Peter Arnott's new play takes its name from the Woody Guthrie song, and tells the story of the 'Bonus Expeditionary Force': 25,000 world war one veterans who marched to Washington in 1932 to seek promised payments from the US government. Instead of a grateful welcome in recognition of their sacrifice, they were met with murderous force in the shape of bullets and bayonets.
The play draws explicit parallels between the Thirties and today, and the Occupy movement hoves into view as the play begins with the meme-friendly Pepperspray Cop. When the cast launch into Leadbelly's "It's a bourgeois town; I got the bourgeois blues"-or 'bushwa', in Thirties slang-it's hard not to think of Edinburgh's genteel streets and bailed-out banks. The hopeful veterans petition Congress, only to be met with false promises as one cast member delivers an aristocratic sneer worthy of Billy Zane as the heartless Hooray in Titanic.
The action speeds along with a refreshing absence of clunky exposition, as the clarity of the script ensures the story flows well. The versatile young actors switch effortlessly between voicing veterans, law officers and Herbert Hoover, and slip in and out of US regional accents to emphasise the country-wide campaign for justice and jobs. The tale is enhanced by contemporary quotes, including a child's eye view from Gore Vidal that gains extra resonance from the announcement of his death earlier in the day.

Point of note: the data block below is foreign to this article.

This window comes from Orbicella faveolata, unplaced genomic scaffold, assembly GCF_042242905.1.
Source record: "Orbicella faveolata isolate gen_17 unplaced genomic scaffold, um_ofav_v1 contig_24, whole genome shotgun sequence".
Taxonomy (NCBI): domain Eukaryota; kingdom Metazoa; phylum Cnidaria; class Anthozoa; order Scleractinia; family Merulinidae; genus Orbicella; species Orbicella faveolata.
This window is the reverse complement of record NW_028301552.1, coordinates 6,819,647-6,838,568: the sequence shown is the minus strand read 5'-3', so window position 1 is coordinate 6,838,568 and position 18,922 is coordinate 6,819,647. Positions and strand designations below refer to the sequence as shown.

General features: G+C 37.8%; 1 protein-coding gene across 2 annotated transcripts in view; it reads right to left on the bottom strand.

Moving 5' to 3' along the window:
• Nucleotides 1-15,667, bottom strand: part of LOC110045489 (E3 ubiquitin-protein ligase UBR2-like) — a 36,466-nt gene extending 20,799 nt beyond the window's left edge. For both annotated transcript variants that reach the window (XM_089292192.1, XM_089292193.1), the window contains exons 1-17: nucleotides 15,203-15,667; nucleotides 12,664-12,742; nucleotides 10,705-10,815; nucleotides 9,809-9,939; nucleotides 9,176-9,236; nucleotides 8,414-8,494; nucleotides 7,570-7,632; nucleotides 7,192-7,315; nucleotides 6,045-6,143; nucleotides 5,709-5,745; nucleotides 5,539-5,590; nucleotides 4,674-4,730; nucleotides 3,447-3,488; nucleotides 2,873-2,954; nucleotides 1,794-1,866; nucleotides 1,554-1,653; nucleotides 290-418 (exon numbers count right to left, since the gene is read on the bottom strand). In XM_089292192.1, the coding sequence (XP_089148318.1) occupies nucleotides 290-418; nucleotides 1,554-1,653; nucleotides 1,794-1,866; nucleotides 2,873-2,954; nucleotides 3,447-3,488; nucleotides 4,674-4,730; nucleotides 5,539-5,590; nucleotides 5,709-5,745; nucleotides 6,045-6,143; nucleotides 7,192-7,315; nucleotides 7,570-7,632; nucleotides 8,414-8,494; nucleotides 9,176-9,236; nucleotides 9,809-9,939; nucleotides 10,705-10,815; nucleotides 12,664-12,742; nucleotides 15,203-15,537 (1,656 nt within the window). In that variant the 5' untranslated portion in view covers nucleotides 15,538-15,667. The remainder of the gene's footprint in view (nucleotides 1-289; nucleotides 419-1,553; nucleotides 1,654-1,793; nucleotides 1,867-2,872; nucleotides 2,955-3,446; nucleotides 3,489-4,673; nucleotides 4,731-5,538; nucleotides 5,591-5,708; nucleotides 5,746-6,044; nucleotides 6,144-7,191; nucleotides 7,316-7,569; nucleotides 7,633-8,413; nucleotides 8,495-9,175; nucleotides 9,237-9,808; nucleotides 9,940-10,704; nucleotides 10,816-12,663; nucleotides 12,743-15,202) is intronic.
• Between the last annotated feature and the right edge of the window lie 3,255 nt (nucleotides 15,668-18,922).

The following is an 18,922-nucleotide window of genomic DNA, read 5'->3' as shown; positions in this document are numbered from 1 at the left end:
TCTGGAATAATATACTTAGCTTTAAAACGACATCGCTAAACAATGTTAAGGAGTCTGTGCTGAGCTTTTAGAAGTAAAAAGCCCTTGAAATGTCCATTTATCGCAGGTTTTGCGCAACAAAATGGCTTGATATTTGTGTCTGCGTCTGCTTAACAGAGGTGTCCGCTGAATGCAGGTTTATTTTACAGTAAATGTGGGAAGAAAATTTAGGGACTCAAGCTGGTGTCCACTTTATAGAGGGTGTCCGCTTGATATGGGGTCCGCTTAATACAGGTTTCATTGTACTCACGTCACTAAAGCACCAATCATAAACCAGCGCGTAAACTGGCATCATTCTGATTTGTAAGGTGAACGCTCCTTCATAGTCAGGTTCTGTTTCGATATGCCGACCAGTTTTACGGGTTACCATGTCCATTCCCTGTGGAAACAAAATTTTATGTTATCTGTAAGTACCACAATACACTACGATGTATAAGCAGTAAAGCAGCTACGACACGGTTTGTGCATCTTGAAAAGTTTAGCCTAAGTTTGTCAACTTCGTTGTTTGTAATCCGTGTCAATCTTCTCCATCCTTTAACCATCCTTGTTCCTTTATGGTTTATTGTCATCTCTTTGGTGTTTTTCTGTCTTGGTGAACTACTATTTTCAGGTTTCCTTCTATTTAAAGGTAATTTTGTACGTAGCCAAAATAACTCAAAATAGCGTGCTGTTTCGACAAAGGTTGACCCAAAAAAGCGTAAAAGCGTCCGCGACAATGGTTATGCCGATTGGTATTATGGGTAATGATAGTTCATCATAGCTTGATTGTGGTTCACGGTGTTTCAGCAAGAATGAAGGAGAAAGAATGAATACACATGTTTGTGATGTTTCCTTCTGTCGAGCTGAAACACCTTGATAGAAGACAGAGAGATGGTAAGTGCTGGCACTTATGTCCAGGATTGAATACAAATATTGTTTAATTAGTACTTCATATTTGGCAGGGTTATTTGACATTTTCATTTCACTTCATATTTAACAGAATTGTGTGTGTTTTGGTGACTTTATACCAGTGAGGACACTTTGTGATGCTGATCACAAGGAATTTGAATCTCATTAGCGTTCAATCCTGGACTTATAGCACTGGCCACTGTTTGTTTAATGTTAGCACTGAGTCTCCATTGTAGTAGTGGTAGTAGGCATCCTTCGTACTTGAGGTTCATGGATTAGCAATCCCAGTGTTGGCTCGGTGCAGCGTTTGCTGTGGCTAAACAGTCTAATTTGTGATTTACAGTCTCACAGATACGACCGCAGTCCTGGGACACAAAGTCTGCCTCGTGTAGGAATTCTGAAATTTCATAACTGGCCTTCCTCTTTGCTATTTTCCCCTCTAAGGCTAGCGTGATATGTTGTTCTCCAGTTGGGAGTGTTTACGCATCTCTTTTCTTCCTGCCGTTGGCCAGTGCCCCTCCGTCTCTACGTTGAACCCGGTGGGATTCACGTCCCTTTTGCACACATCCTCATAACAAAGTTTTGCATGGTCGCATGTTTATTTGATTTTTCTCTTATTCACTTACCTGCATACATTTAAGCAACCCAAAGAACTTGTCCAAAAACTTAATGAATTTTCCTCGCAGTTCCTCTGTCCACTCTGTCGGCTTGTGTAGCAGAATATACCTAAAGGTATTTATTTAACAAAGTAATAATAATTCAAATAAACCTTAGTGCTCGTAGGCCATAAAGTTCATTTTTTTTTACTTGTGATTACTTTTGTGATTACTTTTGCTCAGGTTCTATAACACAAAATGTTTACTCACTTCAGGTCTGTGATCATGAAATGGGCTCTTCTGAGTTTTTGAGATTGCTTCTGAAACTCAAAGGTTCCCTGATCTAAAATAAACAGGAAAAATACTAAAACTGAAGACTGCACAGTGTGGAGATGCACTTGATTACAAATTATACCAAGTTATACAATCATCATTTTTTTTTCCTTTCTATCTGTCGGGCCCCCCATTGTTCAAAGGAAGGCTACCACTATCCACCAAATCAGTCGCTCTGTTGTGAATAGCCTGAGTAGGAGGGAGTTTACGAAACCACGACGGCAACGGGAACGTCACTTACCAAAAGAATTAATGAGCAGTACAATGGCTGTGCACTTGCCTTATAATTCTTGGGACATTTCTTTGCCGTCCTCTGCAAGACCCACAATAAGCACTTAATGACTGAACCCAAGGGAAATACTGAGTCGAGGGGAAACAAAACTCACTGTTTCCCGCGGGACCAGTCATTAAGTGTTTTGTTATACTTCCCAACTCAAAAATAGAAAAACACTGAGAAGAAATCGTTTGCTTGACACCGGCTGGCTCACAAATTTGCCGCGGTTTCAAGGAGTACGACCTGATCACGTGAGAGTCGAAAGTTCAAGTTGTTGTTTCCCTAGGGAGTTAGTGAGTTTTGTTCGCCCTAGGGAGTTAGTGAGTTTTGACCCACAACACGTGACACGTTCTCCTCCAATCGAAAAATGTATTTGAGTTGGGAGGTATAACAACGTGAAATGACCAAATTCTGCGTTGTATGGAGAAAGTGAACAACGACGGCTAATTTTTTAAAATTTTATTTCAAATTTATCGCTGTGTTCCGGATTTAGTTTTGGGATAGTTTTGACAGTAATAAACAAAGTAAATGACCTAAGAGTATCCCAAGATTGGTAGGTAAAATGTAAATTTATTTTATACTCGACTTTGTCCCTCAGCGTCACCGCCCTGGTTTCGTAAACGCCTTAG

The heartrending scenes are leavened by comic set-pieces performed with enormous enthusiasm and clever prop deployment by the lively cast. As ever, the old make-do-and-mend Fringe ethos rears its head: there's a scheduled demolition taking place in the building next door. Nonetheless the cast remain unfazed, and the few audible thuds and crashes add something of an extra zing to the WW1 trench warfare scenes.
A truly moving ensemble performance of Woody Guthrie's 'This Land Is Your Land' comes complete with the 'forgotten'-read inflammatory-lyrics that Pete Seeger famously reinstated in the rendition he performed at Obama's inauguration. One cast member steps forward to sing a final verse that ends with the haunting question, "Is this land made for you and me?" It's impossible to escape the searing relevance, while at once being drawn in by a riveting tale of hidden history and human strength.